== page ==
A hilarious send-up of writing workshops, for-profit education, and the gulf between believers and nonbelievers
Marianne is in a slump: barely able to support herself by teaching, not making progress on her poetry, about to lose her Brooklyn apartment. When her novelist ex-fiancé, Eric, and his venture capitalist brother, Mark, offer her a job directing a low-residency school for Christian writers at a motel they've inherited on Florida's Gulf Coast, she can't come up with a reason to say no.
The Genesis Inspirational Writing Ranch is born, and liberal, atheist Marianne is soon knee-deep in applications from writers whose political and religious beliefs she has always opposed but whose money she's glad to take. Janine is a schoolteacher whose heartfelt poems explore the final days of Terri Schiavo's life. Davonte is a former R&B superstar who hopes to reboot his career with a bestselling tale of excess and redemption. Lorraine and Tom, eccentric writers in need of paying jobs, join the Ranch as instructors.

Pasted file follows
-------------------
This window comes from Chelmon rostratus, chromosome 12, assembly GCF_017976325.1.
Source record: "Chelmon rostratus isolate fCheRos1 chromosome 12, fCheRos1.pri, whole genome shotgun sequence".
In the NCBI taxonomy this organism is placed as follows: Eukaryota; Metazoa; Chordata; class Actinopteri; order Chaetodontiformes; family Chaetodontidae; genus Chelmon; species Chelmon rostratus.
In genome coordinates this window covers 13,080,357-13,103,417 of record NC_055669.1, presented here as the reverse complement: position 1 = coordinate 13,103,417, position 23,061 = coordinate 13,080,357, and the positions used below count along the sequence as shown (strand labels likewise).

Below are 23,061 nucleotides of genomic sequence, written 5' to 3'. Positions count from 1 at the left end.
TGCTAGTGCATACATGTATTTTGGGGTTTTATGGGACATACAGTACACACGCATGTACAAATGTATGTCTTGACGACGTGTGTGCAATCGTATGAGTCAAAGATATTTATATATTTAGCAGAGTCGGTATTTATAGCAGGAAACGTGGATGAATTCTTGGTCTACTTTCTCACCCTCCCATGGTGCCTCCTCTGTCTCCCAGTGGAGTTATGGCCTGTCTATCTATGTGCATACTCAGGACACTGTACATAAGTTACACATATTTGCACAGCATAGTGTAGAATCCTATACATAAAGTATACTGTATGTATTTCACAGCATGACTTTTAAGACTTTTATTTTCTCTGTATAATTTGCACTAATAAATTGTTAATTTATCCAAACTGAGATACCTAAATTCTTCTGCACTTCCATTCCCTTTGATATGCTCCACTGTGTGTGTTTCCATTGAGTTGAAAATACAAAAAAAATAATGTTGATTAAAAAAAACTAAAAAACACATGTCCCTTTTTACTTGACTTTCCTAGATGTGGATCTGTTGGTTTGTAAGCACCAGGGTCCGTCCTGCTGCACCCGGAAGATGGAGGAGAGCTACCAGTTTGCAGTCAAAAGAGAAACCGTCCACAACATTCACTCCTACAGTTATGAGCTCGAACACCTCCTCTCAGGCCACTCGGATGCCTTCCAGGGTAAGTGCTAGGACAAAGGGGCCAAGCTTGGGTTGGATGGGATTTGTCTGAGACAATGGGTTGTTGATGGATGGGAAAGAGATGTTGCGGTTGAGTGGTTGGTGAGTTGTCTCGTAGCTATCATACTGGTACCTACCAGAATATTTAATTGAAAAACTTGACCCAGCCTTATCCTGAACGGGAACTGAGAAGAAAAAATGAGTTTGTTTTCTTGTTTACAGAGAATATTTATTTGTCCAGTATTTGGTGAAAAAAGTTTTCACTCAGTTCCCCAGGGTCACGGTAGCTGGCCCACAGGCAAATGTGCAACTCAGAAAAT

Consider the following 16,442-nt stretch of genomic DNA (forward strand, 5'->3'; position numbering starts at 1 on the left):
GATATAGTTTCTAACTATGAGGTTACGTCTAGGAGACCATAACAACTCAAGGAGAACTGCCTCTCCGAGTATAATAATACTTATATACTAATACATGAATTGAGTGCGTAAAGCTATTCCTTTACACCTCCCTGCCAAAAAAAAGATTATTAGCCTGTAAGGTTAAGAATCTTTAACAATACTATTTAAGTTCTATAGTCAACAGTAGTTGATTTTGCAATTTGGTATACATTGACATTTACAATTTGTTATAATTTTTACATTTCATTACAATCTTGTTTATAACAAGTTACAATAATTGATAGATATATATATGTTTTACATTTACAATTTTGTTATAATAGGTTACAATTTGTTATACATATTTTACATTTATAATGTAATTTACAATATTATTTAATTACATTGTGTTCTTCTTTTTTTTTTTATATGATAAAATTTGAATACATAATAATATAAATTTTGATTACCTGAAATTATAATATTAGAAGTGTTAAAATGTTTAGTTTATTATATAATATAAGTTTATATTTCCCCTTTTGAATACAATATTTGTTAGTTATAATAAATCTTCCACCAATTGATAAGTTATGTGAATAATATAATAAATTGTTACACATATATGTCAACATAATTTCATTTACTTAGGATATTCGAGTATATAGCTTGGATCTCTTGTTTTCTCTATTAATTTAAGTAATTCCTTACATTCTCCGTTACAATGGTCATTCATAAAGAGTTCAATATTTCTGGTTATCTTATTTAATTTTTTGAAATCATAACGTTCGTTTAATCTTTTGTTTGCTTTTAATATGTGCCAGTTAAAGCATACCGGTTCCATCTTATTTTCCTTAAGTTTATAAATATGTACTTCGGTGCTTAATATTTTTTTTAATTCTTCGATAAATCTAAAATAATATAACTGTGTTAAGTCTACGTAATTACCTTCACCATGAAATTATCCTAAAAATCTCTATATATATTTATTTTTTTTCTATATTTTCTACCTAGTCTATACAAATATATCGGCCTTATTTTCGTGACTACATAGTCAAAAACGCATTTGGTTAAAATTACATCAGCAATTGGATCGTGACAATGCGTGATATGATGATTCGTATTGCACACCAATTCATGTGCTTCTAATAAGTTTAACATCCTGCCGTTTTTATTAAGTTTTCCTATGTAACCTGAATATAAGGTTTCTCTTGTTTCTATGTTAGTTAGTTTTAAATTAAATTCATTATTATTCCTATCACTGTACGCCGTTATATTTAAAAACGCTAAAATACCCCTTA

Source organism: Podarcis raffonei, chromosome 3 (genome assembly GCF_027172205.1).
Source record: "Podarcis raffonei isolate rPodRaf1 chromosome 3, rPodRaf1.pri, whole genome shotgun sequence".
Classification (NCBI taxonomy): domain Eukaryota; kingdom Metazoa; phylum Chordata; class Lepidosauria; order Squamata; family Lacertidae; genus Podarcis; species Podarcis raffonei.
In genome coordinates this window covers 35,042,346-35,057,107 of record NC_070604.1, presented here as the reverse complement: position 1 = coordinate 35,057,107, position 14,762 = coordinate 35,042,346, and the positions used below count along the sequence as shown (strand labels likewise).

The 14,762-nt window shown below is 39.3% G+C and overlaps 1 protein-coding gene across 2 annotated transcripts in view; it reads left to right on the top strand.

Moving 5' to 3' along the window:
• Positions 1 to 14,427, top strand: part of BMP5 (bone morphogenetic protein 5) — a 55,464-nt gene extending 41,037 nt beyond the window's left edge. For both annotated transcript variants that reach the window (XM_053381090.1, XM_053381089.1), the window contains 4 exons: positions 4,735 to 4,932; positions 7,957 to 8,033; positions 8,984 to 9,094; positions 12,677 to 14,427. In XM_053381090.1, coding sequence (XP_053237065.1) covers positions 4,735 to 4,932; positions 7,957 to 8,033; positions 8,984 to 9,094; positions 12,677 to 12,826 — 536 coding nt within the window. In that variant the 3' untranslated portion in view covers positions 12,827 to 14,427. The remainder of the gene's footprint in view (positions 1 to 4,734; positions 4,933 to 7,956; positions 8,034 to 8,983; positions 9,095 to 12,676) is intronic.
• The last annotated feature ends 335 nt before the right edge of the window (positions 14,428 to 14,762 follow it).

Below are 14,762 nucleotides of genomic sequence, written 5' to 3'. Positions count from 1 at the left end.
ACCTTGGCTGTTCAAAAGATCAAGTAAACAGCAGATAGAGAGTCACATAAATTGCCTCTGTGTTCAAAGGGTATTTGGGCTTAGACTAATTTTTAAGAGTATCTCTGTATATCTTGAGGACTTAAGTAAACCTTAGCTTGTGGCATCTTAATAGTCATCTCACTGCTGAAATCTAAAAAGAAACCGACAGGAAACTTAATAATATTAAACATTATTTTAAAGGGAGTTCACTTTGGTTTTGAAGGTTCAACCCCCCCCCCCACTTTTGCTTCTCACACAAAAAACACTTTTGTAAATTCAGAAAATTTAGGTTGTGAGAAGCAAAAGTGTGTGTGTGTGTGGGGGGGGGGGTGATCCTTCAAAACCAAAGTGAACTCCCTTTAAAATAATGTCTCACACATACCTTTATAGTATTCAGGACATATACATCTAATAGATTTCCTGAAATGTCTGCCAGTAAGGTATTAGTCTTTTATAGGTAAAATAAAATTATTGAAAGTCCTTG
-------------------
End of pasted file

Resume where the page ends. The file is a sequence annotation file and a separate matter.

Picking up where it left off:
Mark finds an investor in God's Word God's World, a business that develops for-profit schools for the Christian market, but the conditions that come along with their support become increasingly problematic, especially as Marianne grows closer to the students. As unsavory allegations mount, a hurricane bears down on the Ranch, and Marianne is faced with the consequences of her decisions.
With sharp humor and deep empathy, The Gulf is a memorable debut novel in which Belle Boggs plumbs the troubled waters dividing America.